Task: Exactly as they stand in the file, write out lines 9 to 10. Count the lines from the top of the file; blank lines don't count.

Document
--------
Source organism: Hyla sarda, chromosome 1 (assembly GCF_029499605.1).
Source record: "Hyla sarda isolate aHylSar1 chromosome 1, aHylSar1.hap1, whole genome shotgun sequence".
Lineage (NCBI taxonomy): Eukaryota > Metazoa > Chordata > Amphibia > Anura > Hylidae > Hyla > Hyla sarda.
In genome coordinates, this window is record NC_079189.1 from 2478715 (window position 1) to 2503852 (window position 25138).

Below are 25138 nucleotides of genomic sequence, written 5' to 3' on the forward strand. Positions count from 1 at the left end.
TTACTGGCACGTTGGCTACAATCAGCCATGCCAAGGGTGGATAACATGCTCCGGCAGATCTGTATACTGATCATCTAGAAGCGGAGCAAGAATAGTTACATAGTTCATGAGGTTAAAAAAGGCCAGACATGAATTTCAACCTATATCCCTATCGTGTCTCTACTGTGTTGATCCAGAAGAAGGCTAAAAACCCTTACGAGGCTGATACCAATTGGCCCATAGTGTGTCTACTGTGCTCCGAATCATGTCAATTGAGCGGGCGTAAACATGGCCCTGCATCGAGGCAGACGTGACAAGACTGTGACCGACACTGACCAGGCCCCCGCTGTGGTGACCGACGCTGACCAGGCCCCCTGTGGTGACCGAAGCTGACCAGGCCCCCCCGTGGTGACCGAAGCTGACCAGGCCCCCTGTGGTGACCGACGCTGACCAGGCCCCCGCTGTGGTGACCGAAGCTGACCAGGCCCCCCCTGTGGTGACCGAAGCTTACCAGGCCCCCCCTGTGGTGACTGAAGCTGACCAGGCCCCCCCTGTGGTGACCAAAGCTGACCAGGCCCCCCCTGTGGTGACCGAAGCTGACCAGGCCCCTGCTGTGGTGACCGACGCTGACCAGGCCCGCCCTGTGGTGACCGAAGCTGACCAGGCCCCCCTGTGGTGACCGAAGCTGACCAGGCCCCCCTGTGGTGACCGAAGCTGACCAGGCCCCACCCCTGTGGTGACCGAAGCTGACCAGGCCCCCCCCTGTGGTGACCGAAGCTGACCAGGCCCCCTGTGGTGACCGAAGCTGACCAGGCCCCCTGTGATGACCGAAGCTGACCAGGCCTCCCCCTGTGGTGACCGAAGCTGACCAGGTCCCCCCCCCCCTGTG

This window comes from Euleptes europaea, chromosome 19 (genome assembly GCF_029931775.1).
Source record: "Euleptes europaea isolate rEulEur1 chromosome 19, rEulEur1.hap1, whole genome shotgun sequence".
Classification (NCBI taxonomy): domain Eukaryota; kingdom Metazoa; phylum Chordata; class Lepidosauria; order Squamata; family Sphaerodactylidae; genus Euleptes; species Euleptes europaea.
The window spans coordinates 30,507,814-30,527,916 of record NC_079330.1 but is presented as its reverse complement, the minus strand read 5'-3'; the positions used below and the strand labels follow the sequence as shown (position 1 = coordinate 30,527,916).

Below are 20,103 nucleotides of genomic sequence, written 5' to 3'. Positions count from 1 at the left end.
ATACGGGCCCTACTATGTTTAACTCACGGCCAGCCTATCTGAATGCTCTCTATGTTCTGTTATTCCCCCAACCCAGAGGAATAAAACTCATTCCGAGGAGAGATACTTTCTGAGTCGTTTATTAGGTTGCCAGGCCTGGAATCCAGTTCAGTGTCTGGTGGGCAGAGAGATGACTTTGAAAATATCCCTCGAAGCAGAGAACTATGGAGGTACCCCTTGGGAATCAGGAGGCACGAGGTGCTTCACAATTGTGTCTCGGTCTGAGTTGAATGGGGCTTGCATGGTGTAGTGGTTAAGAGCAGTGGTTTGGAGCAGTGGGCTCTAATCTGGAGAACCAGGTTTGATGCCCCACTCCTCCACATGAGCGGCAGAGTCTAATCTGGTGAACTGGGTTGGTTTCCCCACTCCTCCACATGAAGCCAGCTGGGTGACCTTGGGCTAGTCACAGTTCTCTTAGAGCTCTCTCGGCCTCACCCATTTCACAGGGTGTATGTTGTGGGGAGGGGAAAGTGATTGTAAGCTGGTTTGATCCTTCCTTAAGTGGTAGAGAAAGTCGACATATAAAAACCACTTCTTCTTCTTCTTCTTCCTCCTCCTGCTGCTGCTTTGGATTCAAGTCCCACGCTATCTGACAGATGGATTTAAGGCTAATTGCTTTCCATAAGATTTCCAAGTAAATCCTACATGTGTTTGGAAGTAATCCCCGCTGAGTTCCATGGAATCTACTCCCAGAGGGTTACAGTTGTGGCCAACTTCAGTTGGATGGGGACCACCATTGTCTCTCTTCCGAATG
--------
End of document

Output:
Classification (NCBI taxonomy): domain Eukaryota; kingdom Metazoa; phylum Chordata; class Lepidosauria; order Squamata; family Sphaerodactylidae; genus Euleptes; species Euleptes europaea.
The window spans coordinates 30,507,814-30,527,916 of record NC_079330.1 but is presented as its reverse complement, the minus strand read 5'-3'; the positions used below and the strand labels follow the sequence as shown (position 1 = coordinate 30,527,916).